When new housing is built, can communities get the infrastructure to go with it?

New housing often creates a need for more infrastructure – schools, GP surgeries and so on. While there are ways in which developers can contribute towards such costs, these are not always seen as effective. This Insight examines the sources of funding and the calls for change.

The routes through which local planning authorities (LPAs) can seek contributions from developers are known as Section 106 agreements (also known as planning obligations) and the Community Infrastructure Levy (CIL).

Section 106 agreements and CIL: What’s the difference?

Section 106 agreements are negotiated, legally enforceable obligations between LPAs and developers. They can be changed or renegotiated at any point. LPAs often ‘pool’ Section 106 money to fund a joint infrastructure project – such as a new park. There are restrictions on such pooling; LPAs cannot use Section 106 contributions from more than five developments to fund one piece of infrastructure.

The CIL is designed to provide certainty for developers about what they would have to pay for infrastructure with a development. It is up to each LPA to decide whether to adopt the CIL – many have not – and, if so, at what level to set the charges. 

LPAs may operate both Section 106 agreements and CIL in tandem and, indeed, may use both for the same development, but there should be no actual or perceived “double-dipping” with developers paying twice for the same piece of infrastructure.

In March 2018, the Government put the combined worth of Section 106 planning obligations and CIL in 2016/17 at an estimated £6.0bn, with about £5.1bn of that coming from Section 106 agreements. The amount ultimately collected would likely be lower than the amount committed, as not all developments granted planning permission would be built and developer contributions could be renegotiated.

In March 2018, the Government put the combined worth of Section 106 planning obligations and CIL in 2016/17 at an estimated £6.0bn, with about £5.1bn of that coming from Section 106 agreements. The amount ultimately collected would likely be lower than the amount committed, as not all developments granted planning permission would be built and developer contributions could be renegotiated.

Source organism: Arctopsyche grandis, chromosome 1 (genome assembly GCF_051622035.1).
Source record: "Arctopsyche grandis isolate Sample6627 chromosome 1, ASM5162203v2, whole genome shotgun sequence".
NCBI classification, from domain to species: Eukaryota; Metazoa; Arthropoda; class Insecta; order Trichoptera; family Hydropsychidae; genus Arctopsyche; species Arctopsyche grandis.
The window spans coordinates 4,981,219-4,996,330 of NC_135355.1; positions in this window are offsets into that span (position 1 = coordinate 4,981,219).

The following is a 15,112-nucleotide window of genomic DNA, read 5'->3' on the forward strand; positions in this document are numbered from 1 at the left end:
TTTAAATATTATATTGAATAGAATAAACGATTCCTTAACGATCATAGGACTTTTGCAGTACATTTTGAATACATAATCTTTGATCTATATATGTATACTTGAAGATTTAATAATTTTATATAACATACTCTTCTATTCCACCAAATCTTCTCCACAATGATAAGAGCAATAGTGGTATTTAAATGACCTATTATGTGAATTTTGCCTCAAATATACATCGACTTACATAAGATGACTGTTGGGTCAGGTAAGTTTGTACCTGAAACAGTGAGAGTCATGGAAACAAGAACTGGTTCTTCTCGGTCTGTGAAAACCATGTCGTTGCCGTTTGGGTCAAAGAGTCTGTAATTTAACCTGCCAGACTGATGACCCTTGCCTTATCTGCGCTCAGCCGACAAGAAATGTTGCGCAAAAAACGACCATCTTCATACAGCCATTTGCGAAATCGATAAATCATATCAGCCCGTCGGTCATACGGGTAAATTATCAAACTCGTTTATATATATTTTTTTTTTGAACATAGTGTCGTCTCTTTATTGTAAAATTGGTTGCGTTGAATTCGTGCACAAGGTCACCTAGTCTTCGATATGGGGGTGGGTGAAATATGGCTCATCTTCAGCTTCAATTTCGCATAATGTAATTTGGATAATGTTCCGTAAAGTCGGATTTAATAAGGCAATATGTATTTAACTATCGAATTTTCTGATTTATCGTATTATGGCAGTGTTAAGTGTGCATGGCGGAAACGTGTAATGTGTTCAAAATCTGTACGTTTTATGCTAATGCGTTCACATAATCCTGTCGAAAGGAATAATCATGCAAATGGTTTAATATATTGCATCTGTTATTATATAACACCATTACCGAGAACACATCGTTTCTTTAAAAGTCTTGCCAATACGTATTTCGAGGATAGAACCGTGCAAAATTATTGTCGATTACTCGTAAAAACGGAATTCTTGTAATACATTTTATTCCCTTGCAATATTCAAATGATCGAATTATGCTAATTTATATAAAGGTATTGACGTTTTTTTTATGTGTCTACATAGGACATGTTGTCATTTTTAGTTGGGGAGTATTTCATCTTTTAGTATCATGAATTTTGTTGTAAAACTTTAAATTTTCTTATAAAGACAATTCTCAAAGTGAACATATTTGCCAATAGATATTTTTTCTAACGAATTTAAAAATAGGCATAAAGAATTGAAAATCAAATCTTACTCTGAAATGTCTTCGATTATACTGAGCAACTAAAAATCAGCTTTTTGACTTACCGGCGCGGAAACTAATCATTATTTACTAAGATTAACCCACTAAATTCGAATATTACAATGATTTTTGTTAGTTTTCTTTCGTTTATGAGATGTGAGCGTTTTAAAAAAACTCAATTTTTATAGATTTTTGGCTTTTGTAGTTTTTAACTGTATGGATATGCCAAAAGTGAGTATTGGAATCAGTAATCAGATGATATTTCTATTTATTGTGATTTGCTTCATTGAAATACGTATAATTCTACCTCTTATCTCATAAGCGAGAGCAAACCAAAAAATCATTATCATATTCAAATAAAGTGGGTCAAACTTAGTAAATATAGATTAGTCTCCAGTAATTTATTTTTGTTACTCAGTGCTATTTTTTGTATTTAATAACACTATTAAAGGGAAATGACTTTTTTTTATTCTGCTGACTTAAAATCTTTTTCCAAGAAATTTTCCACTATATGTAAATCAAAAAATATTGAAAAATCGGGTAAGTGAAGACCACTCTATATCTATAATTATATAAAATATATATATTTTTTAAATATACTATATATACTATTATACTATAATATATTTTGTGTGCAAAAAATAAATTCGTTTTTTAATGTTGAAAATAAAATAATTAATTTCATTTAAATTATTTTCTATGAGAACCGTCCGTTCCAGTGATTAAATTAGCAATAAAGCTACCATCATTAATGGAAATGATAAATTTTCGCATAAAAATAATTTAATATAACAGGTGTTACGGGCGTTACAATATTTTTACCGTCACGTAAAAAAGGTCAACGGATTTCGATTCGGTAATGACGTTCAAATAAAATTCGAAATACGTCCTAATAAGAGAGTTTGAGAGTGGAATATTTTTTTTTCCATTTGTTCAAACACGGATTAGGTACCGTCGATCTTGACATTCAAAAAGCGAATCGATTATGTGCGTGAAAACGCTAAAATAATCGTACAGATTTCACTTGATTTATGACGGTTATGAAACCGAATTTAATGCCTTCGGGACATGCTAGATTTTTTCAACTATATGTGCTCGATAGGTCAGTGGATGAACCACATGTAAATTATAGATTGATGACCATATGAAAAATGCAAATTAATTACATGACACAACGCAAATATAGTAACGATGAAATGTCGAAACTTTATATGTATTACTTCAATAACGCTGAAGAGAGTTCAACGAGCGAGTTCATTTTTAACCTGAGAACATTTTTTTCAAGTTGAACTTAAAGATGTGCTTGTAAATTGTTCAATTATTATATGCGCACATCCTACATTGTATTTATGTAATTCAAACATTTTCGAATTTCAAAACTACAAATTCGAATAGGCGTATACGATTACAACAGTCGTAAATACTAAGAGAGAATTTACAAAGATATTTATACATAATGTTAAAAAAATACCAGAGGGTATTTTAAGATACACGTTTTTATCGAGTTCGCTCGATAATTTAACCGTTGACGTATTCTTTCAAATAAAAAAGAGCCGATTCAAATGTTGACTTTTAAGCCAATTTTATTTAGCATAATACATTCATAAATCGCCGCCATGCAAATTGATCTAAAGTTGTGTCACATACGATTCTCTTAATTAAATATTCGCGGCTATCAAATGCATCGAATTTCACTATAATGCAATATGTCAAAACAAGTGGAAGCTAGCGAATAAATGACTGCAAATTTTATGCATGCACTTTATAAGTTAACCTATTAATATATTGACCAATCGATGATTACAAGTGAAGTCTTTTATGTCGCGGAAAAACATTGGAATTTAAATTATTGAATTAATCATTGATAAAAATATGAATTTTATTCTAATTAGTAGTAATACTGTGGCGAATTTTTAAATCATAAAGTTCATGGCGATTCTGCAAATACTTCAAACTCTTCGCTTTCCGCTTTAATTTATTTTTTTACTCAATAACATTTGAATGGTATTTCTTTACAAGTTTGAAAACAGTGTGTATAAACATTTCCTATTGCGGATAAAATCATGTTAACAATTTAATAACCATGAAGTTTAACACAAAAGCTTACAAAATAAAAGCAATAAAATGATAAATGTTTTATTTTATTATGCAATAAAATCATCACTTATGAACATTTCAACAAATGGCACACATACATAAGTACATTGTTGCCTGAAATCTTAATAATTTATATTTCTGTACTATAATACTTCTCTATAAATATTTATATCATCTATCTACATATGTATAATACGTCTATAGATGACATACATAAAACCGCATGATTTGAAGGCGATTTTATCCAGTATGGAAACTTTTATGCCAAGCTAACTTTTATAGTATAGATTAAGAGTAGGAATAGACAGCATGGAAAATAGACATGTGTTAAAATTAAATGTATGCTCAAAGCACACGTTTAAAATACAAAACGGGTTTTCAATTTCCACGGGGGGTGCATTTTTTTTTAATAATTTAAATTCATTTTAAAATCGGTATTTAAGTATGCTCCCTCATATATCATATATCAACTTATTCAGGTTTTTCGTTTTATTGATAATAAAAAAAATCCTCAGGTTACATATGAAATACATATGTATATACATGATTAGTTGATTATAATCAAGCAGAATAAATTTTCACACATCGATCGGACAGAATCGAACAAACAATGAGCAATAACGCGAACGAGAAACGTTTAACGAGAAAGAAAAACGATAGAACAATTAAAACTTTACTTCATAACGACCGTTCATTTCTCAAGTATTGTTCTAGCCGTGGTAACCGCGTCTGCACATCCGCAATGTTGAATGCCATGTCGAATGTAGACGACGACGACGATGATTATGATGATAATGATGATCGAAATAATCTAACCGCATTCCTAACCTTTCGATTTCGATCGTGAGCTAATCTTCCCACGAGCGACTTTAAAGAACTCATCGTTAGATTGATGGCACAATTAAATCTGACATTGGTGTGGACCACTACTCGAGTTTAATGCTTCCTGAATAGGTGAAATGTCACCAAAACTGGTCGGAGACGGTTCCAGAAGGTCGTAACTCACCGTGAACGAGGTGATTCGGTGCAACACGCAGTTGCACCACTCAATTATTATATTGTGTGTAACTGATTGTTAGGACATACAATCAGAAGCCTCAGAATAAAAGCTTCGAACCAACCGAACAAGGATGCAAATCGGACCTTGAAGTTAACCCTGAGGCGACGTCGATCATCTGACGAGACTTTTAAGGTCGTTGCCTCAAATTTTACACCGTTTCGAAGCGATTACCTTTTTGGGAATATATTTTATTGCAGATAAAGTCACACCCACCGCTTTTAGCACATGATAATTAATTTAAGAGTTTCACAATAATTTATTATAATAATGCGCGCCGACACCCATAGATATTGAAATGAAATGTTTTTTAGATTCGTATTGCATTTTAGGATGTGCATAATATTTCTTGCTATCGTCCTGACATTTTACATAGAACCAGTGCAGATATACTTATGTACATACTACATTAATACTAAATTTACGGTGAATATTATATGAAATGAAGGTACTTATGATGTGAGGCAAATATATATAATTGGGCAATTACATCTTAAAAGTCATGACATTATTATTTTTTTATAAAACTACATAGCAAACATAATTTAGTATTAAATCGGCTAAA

How can contributions be spent?

LPAs will normally set out their Section 106 and CIL spending in their annual Monitoring Reports.

Each Section 106 agreement sets out the purpose that the contribution will be used for. The funding must be distributed in line with that.

CIL can be used to fund a very broad range of facilities, which may cover, “play areas, parks and green spaces, cultural and sports facilities, academies and free schools, district heating schemes and police stations and other community safety facilities.” The published guidance does not, though, cover all these areas equally. There is (for example) fairly detailed guidance covering how to calculate the demand for new school places but nothing similar for healthcare facilities.

There’s been no shortage of consultation and discussion about changes to developer contributions:

  • The Government proposed in September 2017 that Local Plans should state (amongst other things) the infrastructure needed to deliver the plan, expectations for how it would be funded, and the contributions developers would be expected to make. The NPPF 2018 now states that Local Plans should set out the expected contributions, which shouldn’t undermine the plan’s deliverability.